Last week’s column discussed how to tease apart the fur and feathers in bird pellets to uncover the bones, teeth, claws and, in some cases, entire skulls of the prey caught and swallowed by hawks and owls. For many years, I assumed that these two groups of birds were the only ones that coughed up pellets. But most bird species are capable of producing this interesting wildlife “sign,” a result of their unique digestive systems.Birds use up energy quickly, and carrying around extra weight in the form of undigested food is a liability for flying. To address this, they have evolved a digestive system that can break down food items fast, get energy and key nutrients into the bloodstream quickly, and eject indigestible material as soon as possible.
Fruit can be completely digested in a half hour, shellfish and crabs in 45 minutes. Owls take six hours to digest small mammal prey and regurgitate pellets. In comparison, some solid foods take six hours to pass through the stomach and small intestines of humans, and it’s another 40 hours before the indigestible material passes through the large intestines and is eliminated—for a 46-hour average transit time. (There is much variability in this, but even the faster digestion times are much slower than that of birds.)
Birds lack teeth, so food items are generally swallowed whole and passed quickly from the mouth to the esophagus or gullet. (Although I have most of my teeth, I’ve been accused of bypassing the chewing process and swallowing my food whole; I attribute that feeding strategy to being one of nine mouths at the family dinner table while growing up!)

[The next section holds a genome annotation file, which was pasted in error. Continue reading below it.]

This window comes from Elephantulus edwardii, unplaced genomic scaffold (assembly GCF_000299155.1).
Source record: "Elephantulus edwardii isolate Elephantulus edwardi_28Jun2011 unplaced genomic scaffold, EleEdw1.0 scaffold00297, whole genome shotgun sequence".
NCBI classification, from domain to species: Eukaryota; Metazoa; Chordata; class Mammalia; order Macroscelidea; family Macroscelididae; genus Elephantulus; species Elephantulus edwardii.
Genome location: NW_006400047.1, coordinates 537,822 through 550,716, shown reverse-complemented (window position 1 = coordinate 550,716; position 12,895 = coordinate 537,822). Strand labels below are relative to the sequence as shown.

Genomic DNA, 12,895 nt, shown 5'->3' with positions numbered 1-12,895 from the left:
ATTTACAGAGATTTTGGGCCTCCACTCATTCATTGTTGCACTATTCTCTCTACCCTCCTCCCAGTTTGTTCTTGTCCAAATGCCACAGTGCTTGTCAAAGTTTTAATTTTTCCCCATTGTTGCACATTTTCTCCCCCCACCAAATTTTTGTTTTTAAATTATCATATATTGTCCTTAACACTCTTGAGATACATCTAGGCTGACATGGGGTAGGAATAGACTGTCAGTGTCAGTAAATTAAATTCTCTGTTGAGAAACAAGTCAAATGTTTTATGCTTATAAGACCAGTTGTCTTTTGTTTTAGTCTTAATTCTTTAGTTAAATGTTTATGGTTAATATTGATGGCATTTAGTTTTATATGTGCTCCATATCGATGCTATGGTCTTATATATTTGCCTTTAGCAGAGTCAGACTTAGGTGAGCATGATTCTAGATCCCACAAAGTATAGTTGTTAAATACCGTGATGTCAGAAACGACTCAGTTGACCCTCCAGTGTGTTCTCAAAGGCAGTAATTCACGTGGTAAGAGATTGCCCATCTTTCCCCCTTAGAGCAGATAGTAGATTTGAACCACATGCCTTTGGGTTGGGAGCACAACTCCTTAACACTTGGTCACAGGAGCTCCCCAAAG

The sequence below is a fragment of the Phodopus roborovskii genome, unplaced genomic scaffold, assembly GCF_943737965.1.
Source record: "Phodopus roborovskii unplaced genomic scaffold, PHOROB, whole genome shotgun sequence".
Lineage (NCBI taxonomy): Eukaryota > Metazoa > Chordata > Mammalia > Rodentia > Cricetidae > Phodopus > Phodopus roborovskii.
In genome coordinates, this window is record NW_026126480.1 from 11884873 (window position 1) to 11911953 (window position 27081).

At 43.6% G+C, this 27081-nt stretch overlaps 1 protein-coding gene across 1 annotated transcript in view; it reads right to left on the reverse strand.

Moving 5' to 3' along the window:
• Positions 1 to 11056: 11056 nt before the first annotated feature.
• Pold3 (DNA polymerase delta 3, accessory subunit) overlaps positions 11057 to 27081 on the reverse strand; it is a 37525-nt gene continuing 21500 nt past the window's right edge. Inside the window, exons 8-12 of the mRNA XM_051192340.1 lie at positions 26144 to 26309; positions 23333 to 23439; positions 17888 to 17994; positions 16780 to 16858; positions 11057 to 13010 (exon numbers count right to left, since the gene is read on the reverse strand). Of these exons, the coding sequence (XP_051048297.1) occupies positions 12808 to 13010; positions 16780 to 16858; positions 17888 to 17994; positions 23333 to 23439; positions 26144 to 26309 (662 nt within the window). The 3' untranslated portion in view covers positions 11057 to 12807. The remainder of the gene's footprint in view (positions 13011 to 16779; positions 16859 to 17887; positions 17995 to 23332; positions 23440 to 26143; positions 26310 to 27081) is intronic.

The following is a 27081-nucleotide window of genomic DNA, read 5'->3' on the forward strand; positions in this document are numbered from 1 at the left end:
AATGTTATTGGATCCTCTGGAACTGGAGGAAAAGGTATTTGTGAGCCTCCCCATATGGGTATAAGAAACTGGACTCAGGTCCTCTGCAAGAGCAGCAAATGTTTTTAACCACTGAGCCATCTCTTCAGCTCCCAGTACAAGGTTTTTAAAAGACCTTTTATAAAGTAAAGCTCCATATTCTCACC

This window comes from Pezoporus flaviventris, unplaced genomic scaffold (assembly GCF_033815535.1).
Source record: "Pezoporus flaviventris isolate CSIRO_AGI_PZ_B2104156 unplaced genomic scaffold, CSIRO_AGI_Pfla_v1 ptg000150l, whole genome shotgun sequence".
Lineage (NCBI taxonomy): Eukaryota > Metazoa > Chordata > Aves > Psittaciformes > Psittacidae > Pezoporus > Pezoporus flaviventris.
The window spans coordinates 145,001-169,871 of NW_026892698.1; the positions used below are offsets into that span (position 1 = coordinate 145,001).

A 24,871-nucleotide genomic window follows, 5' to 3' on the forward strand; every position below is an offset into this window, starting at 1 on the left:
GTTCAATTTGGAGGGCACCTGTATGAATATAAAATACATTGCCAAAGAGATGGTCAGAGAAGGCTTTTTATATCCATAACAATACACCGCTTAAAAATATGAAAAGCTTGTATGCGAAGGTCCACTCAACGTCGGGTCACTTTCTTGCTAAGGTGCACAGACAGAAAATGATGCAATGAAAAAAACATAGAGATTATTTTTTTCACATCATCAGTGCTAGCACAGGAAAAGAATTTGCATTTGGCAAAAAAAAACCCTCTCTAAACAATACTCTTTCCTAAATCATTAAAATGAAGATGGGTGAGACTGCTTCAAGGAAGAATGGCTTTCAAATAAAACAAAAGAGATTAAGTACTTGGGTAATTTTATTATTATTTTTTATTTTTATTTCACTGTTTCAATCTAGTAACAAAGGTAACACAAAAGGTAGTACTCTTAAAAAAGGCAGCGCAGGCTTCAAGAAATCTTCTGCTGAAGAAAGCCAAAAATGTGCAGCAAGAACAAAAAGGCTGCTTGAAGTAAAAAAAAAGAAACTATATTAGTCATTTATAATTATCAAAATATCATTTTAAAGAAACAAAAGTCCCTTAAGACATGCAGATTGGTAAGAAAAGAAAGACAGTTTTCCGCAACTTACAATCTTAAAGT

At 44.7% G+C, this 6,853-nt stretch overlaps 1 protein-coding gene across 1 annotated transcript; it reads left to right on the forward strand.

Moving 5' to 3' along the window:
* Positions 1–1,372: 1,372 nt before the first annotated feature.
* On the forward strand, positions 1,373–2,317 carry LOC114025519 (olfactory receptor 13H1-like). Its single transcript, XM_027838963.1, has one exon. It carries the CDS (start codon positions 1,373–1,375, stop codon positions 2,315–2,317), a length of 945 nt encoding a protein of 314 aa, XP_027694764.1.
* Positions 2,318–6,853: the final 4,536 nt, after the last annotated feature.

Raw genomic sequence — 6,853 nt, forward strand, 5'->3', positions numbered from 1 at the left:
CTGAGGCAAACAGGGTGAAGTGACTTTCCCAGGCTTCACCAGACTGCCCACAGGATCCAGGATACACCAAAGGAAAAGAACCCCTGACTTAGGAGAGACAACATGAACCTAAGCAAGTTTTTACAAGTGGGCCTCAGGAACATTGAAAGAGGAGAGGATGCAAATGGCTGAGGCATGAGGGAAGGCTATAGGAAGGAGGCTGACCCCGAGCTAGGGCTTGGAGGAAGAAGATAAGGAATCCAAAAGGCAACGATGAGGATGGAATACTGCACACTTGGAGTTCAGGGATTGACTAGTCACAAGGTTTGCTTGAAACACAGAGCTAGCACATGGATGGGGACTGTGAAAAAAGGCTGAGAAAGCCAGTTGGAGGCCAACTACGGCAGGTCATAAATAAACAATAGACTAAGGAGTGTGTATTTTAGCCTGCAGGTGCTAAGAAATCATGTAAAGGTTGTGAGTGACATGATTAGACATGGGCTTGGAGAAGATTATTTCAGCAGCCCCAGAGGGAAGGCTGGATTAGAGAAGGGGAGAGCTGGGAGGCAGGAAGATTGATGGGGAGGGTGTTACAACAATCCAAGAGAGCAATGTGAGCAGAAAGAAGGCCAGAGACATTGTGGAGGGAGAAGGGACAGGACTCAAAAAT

Some birds—for example, hawks, vultures, cormorants, and gulls—have a gullet that can stretch to hold large food items. I once watched a herring gull swallow an entire chicken drumstick; it looked quite painful but didn’t seem to faze the gull at all.
Others, including many of the ground-dwellers (grouse, quail and turkey), have a pouch-like appendage to the gullet, called the crop, where seeds and nuts can be stored and digested later when the bird reaches the safety of its nighttime roost.
The gullet leads to the first of two stomachs, called the proventriculus, where gastric juices begin breaking down the food. The second stomach, the ventriculus, more commonly called the gizzard, is a very interesting component of the system. It’s essentially a muscle capable of exerting 400 pounds of pressure per square inch. Lined with horny plats and ridges, and often aided by sand, small stones and other grit ingested on purpose, it crushes and grinds hard food items such as shells, acorns, beetles and fish.
One of my references mentions that the “grit” swallowed by ostriches, a large bird that doesn’t have to worry about getting airborne, includes 1-inch-diameter stones!
Some waterbirds have developed the bad habit of ingesting lead shot picked up on the bottoms of lakes and ponds. Apparently, it is quite abundant and the perfect-sized “grit.” Many of them eventually die of lead poisoning. This is a major cause of mortality among loons, and led to a federal law banning the use of lead shot over water bodies in 1991. Various substitutes, including steel shot, are now used.
Once the grinding process is complete, indigestible material, including feathers, fur, bones, teeth, nails, and scales, are separated out and held, while the rest of the food is moved into the small and large intestines for further digestion and absorption of nutrients and water.
The indigestible material remaining in the gizzard is compressed into a pellet, covered with mucous and eventually regurgitated, or “coughed up,” before feeding again. It’s a process I’ve witnessed an osprey chick perform on a nest cam, and it does not look like a fun thing to do.